"I can't see us giving him a blank check," he said, but he added that he didn't think Wise was asking for that much unlimited authority.

The first applause from the audience came when Marty Gibson of the Division of Public Transit complained that state government has too many computer systems that don't work together. She said that when she had spoken with Auditor Glen Gainer about the problem, he blamed it on turf battles among agencies.

Wise replied that she had stated the situation better than he could have, although he had earlier said the state could save millions of dollars by getting state computers to work with each other. He later told reporters that he would end turf battles "through leadership at the top."

In response to another question, Wise said he considers the unfunded liability in Workers' Compensation, which could be as much as $2.6 billion, to be "every bit as serious a situation" as the projected budget deficit and he would have a plan for paying down that liability by putting funds into a so-called lockbox.

Wise also rejected raising the coal severance tax, saying it would make West Virginia coal unable to compete in the market, and said the state would not cut back on economic development projects because they're needed to get the state out of its downward economic spiral.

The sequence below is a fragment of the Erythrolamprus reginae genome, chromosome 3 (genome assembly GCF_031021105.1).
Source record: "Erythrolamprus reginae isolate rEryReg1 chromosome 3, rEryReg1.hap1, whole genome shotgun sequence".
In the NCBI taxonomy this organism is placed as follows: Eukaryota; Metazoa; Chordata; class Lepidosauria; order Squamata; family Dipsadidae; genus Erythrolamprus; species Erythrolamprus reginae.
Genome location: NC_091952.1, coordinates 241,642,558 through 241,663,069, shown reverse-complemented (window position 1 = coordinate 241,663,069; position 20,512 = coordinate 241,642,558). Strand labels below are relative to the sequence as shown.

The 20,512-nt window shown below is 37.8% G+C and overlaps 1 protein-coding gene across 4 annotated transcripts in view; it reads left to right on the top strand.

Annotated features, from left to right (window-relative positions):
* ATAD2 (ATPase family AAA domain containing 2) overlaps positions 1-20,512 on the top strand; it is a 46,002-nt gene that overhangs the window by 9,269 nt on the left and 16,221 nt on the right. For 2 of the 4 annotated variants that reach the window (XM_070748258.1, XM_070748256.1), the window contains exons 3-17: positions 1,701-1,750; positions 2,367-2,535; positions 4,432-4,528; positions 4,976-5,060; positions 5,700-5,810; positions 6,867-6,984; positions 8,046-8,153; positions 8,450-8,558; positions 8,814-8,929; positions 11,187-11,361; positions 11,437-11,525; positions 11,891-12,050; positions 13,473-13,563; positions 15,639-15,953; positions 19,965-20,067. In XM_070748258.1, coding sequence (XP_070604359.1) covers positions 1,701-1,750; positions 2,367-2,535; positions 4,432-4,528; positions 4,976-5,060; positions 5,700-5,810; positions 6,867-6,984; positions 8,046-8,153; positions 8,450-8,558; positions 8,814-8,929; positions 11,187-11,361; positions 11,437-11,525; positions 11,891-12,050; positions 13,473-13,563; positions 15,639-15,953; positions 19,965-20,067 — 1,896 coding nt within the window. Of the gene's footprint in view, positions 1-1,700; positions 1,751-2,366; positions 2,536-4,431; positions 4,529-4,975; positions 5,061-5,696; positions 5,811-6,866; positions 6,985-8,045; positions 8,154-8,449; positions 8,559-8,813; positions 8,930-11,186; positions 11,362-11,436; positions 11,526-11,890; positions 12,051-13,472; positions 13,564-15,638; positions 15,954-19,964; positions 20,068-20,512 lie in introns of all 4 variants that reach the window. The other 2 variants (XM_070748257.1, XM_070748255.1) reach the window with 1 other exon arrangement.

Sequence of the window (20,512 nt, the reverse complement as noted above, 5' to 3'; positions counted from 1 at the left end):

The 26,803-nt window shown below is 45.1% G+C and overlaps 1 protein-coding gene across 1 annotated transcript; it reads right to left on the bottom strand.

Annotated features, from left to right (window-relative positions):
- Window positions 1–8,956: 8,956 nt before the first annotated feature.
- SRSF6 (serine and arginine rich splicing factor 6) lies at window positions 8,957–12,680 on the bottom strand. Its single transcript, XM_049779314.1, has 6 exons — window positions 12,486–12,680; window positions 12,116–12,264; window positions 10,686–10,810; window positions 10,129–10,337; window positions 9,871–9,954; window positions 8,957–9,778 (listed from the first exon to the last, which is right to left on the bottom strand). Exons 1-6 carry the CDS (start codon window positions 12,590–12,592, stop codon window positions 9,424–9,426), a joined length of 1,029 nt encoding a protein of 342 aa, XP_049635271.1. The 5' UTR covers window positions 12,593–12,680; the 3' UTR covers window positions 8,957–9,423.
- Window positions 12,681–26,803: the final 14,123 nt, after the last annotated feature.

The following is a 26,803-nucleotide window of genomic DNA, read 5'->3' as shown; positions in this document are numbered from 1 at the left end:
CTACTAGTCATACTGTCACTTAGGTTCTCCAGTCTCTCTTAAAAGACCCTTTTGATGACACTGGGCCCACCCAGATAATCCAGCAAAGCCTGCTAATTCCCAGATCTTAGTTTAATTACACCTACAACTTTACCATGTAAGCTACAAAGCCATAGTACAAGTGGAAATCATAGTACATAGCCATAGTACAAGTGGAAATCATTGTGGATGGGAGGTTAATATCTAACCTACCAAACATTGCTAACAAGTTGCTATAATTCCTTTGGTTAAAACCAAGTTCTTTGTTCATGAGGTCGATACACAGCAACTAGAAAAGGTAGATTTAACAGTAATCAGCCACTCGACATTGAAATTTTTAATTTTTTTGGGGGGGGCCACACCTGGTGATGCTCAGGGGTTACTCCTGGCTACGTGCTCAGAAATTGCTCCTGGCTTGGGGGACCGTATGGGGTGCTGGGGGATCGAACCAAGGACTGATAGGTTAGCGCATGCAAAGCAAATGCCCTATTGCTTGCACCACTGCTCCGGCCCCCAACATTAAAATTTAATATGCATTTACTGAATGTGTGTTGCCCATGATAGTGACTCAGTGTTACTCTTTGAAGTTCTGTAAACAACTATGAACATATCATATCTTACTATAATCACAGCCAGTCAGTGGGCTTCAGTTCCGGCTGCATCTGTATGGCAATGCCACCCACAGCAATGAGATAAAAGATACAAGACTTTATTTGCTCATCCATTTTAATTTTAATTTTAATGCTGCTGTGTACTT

Prior to the start of today's event, many state employees expressed concern about fear of job cuts or other budget reductions. Juanita Ward, a worker at the Governor's Office of Fiscal Risk Analysis and Management, said she heard many concerns from her fellow state employees.

"I have heard the trepidation," she said before Wise's presentation started. "We've been under budget constraints so long that we've kind of adapted to that, but the main concerns now are job cuts."

Division of Highways worker James Hash, who has worked for the state for 29 years, also was worried about layoffs. "We are all concerned to some degree," he said prior to the speech.

Many were reassured about job security after Wise stressed that he wasn't suggesting job cuts without restructuring government and finding other ways to save money instead.

Linda Collins, who works with the Department of Rehabilitation, said she was glad the governor was trying to tackle government inefficiencies without taking jobs. "I'm glad he's discovered the problems and is working on a solution," she said.

Renate Pore, director of the Governor's Cabinet for Children and Families, said she felt much better about the budget situation after Wise's speech.

"Everybody's read about the $250 million shortfall, and I know that people were concerned," Pore said. "But I really do feel reassured now that the state is handling this as best we can."

A new Web site, the West Virginia Employee Communication Network, was unveiled today at www.wvgov.org. The site allows anyone with computer access to get information about the state's budget and submit streamlining suggestions via e- mail or regular mail. Wise's presentation was also scheduled to be available on the site after the conclusion of the meeting.

Writer Jim Wallace can be reached at 348-4819.